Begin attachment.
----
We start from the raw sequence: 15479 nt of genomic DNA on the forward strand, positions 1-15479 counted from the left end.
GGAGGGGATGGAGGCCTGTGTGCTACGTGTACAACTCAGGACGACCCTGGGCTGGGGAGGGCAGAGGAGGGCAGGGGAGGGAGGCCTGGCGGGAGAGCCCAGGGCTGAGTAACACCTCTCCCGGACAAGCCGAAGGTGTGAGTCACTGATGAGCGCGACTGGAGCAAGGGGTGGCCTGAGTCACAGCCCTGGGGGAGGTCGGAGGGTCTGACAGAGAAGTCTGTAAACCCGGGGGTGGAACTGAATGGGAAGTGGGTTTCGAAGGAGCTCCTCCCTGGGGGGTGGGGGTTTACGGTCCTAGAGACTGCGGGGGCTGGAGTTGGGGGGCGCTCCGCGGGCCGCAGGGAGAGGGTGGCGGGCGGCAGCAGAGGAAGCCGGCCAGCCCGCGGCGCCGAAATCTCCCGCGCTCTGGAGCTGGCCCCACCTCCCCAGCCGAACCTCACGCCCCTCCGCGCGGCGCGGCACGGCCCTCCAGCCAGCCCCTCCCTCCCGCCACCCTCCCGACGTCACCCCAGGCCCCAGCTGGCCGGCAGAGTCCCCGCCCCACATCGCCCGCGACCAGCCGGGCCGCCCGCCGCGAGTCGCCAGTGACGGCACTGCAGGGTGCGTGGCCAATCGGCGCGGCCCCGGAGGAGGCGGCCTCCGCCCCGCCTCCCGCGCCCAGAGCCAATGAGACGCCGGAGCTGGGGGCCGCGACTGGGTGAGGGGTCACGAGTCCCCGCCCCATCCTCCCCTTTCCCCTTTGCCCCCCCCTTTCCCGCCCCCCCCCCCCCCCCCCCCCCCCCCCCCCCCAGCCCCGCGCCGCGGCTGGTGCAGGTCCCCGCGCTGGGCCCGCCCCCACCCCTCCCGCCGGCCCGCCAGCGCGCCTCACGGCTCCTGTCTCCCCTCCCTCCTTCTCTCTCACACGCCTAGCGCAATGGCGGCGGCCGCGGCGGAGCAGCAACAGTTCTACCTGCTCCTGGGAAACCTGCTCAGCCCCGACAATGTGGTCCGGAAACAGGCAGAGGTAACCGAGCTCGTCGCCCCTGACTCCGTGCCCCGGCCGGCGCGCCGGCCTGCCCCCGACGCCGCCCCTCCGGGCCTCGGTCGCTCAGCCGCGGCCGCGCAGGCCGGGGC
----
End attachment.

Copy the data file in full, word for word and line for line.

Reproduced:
We start from the raw sequence: 15479 nt of genomic DNA on the forward strand, positions 1-15479 counted from the left end.
GGAGGGGATGGAGGCCTGTGTGCTACGTGTACAACTCAGGACGACCCTGGGCTGGGGAGGGCAGAGGAGGGCAGGGGAGGGAGGCCTGGCGGGAGAGCCCAGGGCTGAGTAACACCTCTCCCGGACAAGCCGAAGGTGTGAGTCACTGATGAGCGCGACTGGAGCAAGGGGTGGCCTGAGTCACAGCCCTGGGGGAGGTCGGAGGGTCTGACAGAGAAGTCTGTAAACCCGGGGGTGGAACTGAATGGGAAGTGGGTTTCGAAGGAGCTCCTCCCTGGGGGGTGGGGGTTTACGGTCCTAGAGACTGCGGGGGCTGGAGTTGGGGGGCGCTCCGCGGGCCGCAGGGAGAGGGTGGCGGGCGGCAGCAGAGGAAGCCGGCCAGCCCGCGGCGCCGAAATCTCCCGCGCTCTGGAGCTGGCCCCACCTCCCCAGCCGAACCTCACGCCCCTCCGCGCGGCGCGGCACGGCCCTCCAGCCAGCCCCTCCCTCCCGCCACCCTCCCGACGTCACCCCAGGCCCCAGCTGGCCGGCAGAGTCCCCGCCCCACATCGCCCGCGACCAGCCGGGCCGCCCGCCGCGAGTCGCCAGTGACGGCACTGCAGGGTGCGTGGCCAATCGGCGCGGCCCCGGAGGAGGCGGCCTCCGCCCCGCCTCCCGCGCCCAGAGCCAATGAGACGCCGGAGCTGGGGGCCGCGACTGGGTGAGGGGTCACGAGTCCCCGCCCCATCCTCCCCTTTCCCCTTTGCCCCCCCCTTTCCCGCCCCCCCCCCCCCCCCCCCCCCCCCCCCCCCCAGCCCCGCGCCGCGGCTGGTGCAGGTCCCCGCGCTGGGCCCGCCCCCACCCCTCCCGCCGGCCCGCCAGCGCGCCTCACGGCTCCTGTCTCCCCTCCCTCCTTCTCTCTCACACGCCTAGCGCAATGGCGGCGGCCGCGGCGGAGCAGCAACAGTTCTACCTGCTCCTGGGAAACCTGCTCAGCCCCGACAATGTGGTCCGGAAACAGGCAGAGGTAACCGAGCTCGTCGCCCCTGACTCCGTGCCCCGGCCGGCGCGCCGGCCTGCCCCCGACGCCGCCCCTCCGGGCCTCGGTCGCTCAGCCGCGGCCGCGCAGGCCGGGGC